Amnesty International Indonesia also notes that at least 30 people have been jailed or detained for peaceful expression of political, faith or religious beliefs.

Authorities continue to arrest and prosecute those who voice peaceful political aspirations especially in areas that have a record of pro-independence movements such as Papua.


The apparatus also uses the article of communism to ensnare those who voiced their criticism of development. The development doctrine campaigned by the government of Joko Widodo raise the new forms of human rights violations.

On September 4, 2017, farmers and environmental activists Heri Budiawan or Budi Pego were arrested on charges of spreading the "communism" doctrine, although he only tried to protest the great business interests in his hometown, Banyuwangi.

An anti-communist mass from various social organizations came to the Banyuwangi District Court to support prosecutor to punish Pego.

"This is one form of state-sponsored hate politics in which the state apparatus impose ideological allegiance and unite mass to silence activists through the chapter of communism," said Hamid.

In other cases, the police even took a subjective legal action by banning a scientific limited seminar on behalf of a protest by a group of anti-communists and by reason of a legal ban on communism. On September 16, 2017, the police dispersed the seminar at Jakarta Legal Aid office attended by victims of the 1965 human rights violations.

While by reason of the legal prohibition on communism, the police did not take legal action in the case of an anti-communist mass attack against activists and 1965 victims.

On the night of 17 September, LBH Jakarta held an art event to criticize the dissolution. Shortly after the art event, about 1,000 people who claimed to be "anti-communist" surrounded the office so that artists and activists were trapped inside the building. In the early morning, the mob threw stones at the office and damaged the fence. Hundreds of police officers took to the scene and used tear gas to disperse the crowd.


Resentment against sexual minority groups also increases in 2017 where law enforcers conduct raids and arrests of people who are considered Lesbian, Gay, Bisexual, and Transgender (LGBT).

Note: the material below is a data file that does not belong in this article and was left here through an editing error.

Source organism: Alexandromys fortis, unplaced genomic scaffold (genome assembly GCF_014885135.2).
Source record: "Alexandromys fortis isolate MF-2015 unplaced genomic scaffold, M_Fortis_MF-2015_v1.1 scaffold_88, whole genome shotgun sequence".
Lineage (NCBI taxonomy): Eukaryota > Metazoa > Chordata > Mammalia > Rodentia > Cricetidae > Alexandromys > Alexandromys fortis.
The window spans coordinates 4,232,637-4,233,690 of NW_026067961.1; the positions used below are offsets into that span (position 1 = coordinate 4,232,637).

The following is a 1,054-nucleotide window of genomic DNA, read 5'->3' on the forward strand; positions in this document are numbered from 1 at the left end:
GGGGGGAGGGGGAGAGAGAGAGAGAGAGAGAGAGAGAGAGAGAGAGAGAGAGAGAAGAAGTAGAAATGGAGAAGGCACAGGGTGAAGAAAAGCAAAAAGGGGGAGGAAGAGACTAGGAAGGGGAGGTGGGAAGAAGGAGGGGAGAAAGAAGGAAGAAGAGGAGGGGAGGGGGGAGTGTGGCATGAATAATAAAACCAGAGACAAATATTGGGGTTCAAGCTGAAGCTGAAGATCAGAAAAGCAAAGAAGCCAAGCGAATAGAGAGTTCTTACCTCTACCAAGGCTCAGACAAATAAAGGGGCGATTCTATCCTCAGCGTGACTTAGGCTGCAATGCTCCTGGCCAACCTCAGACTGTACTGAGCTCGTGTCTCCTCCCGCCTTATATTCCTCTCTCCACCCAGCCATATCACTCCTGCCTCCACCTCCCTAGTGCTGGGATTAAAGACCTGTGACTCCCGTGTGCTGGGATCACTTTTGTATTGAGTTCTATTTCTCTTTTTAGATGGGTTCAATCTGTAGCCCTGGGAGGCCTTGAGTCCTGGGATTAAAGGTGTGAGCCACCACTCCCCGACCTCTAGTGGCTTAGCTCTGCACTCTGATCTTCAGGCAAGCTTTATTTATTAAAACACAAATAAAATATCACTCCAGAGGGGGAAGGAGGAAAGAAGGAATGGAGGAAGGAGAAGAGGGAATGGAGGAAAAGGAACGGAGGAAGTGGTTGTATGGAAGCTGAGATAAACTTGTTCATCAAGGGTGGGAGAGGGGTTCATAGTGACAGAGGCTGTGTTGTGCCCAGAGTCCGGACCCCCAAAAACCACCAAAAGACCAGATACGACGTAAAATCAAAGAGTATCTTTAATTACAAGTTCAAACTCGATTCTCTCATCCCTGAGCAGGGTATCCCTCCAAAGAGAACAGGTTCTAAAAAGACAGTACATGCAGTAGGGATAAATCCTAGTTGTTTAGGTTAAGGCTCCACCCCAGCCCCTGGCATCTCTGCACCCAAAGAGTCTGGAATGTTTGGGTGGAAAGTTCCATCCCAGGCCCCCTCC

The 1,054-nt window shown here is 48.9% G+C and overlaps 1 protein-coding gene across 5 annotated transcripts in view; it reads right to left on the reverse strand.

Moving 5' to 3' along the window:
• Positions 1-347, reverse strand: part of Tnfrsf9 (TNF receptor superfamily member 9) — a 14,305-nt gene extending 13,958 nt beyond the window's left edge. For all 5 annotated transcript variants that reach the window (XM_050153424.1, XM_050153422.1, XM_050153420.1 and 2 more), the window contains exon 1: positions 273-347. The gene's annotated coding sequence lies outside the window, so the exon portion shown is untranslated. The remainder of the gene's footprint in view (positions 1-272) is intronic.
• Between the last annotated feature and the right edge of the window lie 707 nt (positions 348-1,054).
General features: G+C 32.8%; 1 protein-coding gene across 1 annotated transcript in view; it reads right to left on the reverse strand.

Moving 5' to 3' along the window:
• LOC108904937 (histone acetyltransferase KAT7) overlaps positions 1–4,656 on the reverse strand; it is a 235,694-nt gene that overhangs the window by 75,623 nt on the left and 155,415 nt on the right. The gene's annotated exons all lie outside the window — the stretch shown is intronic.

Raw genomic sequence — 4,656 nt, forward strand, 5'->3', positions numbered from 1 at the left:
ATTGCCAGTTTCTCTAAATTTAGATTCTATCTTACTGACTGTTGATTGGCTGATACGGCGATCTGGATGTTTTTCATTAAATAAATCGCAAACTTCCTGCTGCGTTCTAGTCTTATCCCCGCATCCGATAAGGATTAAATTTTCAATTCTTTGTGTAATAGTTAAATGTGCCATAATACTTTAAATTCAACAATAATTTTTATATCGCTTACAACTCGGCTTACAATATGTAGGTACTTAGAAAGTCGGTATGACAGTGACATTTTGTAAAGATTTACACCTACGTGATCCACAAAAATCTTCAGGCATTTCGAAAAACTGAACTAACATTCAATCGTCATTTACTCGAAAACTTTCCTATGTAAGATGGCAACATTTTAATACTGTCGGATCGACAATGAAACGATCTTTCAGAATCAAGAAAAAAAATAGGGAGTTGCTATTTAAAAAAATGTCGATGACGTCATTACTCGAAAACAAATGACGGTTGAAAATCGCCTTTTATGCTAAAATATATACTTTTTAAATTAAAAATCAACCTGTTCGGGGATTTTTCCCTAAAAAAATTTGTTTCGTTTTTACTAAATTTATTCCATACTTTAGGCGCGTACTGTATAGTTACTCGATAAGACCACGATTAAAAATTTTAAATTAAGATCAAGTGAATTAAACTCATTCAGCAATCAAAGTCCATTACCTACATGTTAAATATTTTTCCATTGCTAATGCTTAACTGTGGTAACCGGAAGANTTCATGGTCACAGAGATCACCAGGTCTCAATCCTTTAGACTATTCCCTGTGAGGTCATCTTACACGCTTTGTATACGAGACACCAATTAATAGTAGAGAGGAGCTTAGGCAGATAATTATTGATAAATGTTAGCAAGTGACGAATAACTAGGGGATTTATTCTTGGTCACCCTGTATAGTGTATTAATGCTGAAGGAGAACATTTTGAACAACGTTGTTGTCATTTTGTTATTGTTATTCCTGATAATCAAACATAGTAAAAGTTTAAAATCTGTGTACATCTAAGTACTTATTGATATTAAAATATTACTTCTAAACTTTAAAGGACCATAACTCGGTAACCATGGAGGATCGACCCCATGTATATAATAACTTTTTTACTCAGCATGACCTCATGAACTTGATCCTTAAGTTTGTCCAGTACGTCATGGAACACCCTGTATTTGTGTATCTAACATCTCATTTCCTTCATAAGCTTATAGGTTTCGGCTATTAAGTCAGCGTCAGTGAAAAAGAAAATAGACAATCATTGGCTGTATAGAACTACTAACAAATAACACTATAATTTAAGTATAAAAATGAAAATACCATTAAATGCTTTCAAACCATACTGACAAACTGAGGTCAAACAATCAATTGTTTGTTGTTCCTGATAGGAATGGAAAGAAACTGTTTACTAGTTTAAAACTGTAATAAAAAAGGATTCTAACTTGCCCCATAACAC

By 2016, state officials have only issued statements that have cornered LGBTI groups in the name of morality, but these statements are translated into concrete actions by the authorities in 2017.

On May 25, 141 people were arrested in North Jakarta by local police after attending what the police described as a "gay sex party". The next day police released 126 men, but 10 of them were charged with violating Pornography law.

On October 6, 51 people, including seven foreigners, were arrested in a sauna in Central Jakarta. Most customers are released the next day; five permanent employees were detained at the end of the year. Police charged six people with pornography and prostitution services.

Except in Aceh, same-sex relations is not prohibited under the Criminal Code. At least 317 people were flogged in Aceh during 2017 for committing adultery, gambling, and selling or consuming alcohol, as well as same-sex relations.

In May, two men were each whipped 83 times publicly after being found guilty by the Shariah Court of Banda Aceh on charges of having same-sex as stipulated under Sharia law.

Although Sharia law has been in effect since the enactment of the Special Autonomy Law in 2001 and upheld by Islamic courts, it is the first time homosexual men have been flogged under Sharia law in the province.

"This hatred politics has the potential to be capitalized in the 2018 political year, especially in 2019 ahead of presidential and vice presidential elections. Minority groups will be the target of hatred in the political years," said Hamid.